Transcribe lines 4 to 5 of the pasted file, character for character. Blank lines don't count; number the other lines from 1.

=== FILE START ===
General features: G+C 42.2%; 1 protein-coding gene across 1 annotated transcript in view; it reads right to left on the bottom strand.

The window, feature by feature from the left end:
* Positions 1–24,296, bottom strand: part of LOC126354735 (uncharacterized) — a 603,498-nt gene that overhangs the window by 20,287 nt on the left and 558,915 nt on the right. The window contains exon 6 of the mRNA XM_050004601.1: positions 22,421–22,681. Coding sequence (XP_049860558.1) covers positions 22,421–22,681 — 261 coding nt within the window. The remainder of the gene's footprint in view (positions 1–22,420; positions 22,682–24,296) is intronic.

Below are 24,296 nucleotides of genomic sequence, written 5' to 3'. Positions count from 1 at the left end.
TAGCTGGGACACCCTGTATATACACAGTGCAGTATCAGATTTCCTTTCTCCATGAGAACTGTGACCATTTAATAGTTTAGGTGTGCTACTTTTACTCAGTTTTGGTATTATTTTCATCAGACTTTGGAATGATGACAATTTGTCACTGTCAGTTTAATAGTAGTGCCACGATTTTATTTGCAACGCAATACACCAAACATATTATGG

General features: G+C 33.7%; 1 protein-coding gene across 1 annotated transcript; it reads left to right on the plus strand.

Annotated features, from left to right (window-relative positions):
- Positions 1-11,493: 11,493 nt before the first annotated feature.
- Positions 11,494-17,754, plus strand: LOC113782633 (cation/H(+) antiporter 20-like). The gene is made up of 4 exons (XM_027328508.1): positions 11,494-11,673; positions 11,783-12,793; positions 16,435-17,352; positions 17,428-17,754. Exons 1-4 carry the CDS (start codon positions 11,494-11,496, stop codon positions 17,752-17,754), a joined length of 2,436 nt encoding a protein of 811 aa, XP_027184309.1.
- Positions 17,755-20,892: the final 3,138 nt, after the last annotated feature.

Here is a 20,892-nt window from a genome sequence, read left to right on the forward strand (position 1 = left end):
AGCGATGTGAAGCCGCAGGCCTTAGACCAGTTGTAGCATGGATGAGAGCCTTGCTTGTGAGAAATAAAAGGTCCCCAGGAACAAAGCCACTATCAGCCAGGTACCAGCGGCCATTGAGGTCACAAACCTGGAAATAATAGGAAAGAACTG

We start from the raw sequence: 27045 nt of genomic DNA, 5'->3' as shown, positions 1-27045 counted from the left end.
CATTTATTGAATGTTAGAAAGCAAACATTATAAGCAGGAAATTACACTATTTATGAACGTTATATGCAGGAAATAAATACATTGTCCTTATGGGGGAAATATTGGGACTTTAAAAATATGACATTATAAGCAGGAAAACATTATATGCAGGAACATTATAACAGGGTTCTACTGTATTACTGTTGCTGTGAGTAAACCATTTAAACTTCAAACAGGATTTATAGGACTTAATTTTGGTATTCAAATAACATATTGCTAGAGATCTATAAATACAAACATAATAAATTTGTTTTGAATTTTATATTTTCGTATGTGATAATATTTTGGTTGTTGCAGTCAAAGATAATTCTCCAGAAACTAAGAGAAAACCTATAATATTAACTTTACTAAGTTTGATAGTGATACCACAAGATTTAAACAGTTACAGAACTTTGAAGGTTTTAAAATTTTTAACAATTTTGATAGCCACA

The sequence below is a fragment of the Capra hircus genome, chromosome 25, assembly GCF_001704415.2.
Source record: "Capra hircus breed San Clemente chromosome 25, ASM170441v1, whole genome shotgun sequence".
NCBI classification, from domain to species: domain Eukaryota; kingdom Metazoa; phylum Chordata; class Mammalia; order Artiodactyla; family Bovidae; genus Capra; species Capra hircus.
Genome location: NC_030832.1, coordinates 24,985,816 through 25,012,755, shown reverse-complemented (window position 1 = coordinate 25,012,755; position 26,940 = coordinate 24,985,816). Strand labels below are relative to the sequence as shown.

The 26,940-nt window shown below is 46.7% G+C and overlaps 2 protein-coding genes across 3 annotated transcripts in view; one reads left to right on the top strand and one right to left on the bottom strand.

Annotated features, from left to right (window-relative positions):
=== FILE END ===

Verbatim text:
Below are 24,296 nucleotides of genomic sequence, written 5' to 3'. Positions count from 1 at the left end.
TAGCTGGGACACCCTGTATATACACAGTGCAGTATCAGATTTCCTTTCTCCATGAGAACTGTGACCATTTAATAGTTTAGGTGTGCTACTTTTACTCAGTTTTGGTATTATTTTCATCAGACTTTGGAATGATGACAATTTGTCACTGTCAGTTTAATAGTAGTGCCACGATTTTATTTGCAACGCAATACACCAAACATATTATGG